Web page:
Annual Report: Iran 2010

Report
May 28, 2010

Annual Report: Iran 2010

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Members of the Ahwazi Arab and Azerbaijani minorities were subject to continuing repression. Members of the small Sunni Azerbaijani minority were arrested in February when they protested against cuts in water supplies. Members of the Kurdish minority suspected of belonging to banned armed opposition groups were arrested and imprisoned. Some were sentenced to death and at least one was executed, possibly in reprisal for a spate of attacks on officials in Kordestan province in September. In Sistan- Baluchistan province, home to the mostly Sunni Muslim Baluch minority, violence intensified amid increasing clashes between the security forces and members of the People's Resistance Movement of Iran (PRMI), an armed political group also known as Jondallah. On 18 October, at least 42 people, including senior Revolutionary Guards officers and civilians, were killed in an attack claimed by the PRMI.

  • On 30 May, two days after a PRMI bomb attack on a mosque in Zahedan killed at least 25 people, three men were publicly executed near the mosque for allegedly smuggling the explosives into Iran; all three had been in prison accused of other bombings when the attack happened.

Religious minorities

Members of religious minorities, including some not recognized by the government, continued to suffer discrimination, harassment, arbitrary arrest and damage to community property. Among those targeted were Sunni Muslim clerics; Shi'a clerics advocating the separation of the state from religion; members of the Dervish and Ahl-e Haqq communities; members of a philosophical association called Al-e Yasin; Christians; and members of the Baha'i community, who remained unable to access higher education. Converts from Islam were at risk of attack as well as prosecution for "apostasy", which is punishable by death.

  • Maryam Rostampour and Marzieh Amirizadeh Esmaeilabad, both Christian converts, were arrested on 5 March in Tehran for handing out Bibles and participating in religious gatherings. Both were prisoners of conscience. Released in November after acquittal in October of "acting against state security" by a Revolutionary Court, they continued to face charges of "apostasy" and "proselytizing" in a General Court.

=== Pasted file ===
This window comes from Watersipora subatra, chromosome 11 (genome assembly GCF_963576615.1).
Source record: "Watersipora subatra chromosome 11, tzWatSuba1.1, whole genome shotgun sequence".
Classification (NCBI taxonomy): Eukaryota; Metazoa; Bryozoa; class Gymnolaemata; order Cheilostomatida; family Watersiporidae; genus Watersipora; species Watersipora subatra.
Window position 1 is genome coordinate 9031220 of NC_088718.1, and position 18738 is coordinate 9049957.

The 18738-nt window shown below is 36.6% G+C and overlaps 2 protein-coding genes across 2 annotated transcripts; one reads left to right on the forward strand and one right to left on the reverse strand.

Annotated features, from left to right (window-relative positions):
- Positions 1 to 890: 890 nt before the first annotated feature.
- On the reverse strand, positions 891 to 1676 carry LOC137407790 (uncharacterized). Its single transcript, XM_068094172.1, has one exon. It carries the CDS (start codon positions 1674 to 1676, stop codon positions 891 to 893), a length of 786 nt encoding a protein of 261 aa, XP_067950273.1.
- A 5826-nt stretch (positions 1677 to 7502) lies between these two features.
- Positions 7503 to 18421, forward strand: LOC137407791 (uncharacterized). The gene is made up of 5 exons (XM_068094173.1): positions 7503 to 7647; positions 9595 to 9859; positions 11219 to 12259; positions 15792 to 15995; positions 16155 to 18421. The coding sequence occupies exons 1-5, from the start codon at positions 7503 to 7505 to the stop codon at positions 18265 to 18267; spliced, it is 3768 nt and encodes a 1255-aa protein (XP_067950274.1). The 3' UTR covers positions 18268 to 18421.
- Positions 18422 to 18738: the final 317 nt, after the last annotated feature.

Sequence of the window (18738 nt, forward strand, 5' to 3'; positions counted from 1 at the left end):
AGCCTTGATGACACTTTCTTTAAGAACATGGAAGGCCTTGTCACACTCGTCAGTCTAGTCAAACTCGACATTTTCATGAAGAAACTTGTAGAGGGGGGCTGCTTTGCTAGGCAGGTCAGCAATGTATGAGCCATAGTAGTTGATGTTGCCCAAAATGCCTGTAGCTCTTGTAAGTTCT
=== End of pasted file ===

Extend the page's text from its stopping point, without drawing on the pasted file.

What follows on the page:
• Seven Baha'is, two women and five men, who were arrested in March and May 2008, remained held without trial in Evin Prison in Tehran. All faced charges of spying for Israel and "insulting religious sanctities and propaganda against the system". In May their families were told that they had also been charged with "corruption on earth", which can be punished by death.

Torture and other ill-treatment

Torture and other ill-treatment in pre-trial detention remained common, facilitated by the routine denial of access to lawyers by detainees and impunity for officials who perpetrate violations. Methods reported included severe beatings; confinement in tiny spaces; deprivation of light, food and water; and systematic denial of medical treatment. At least 12 people were believed to have died in custody in 2009 apparently as a result of ill-treatment or lack of adequate medical care. No investigations into any torture allegations were reported, except at Kahrizak.

Cruel, inhuman and degrading punishments

Sentences of flogging and judicial amputation were imposed and carried out. In February, the Supreme Court upheld a sentence in which acid would be dropped into the eyes of a man who had blinded a woman with the same liquid.

  • Abdolreza Rajabi, a supporter of the proscribed People's Mojahedin Organization of Iran who had been imprisoned since 2001, died in custody in October. There were reports that he may have been tortured.

Death penalty

Iran maintained one of the highest rates of execution globally. At least 388 people were executed, including one man who was stoned to death and at least five juvenile offenders sentenced for crimes committed when they were aged under 18. At least 14 were executed in public. The actual totals were believed to be higher.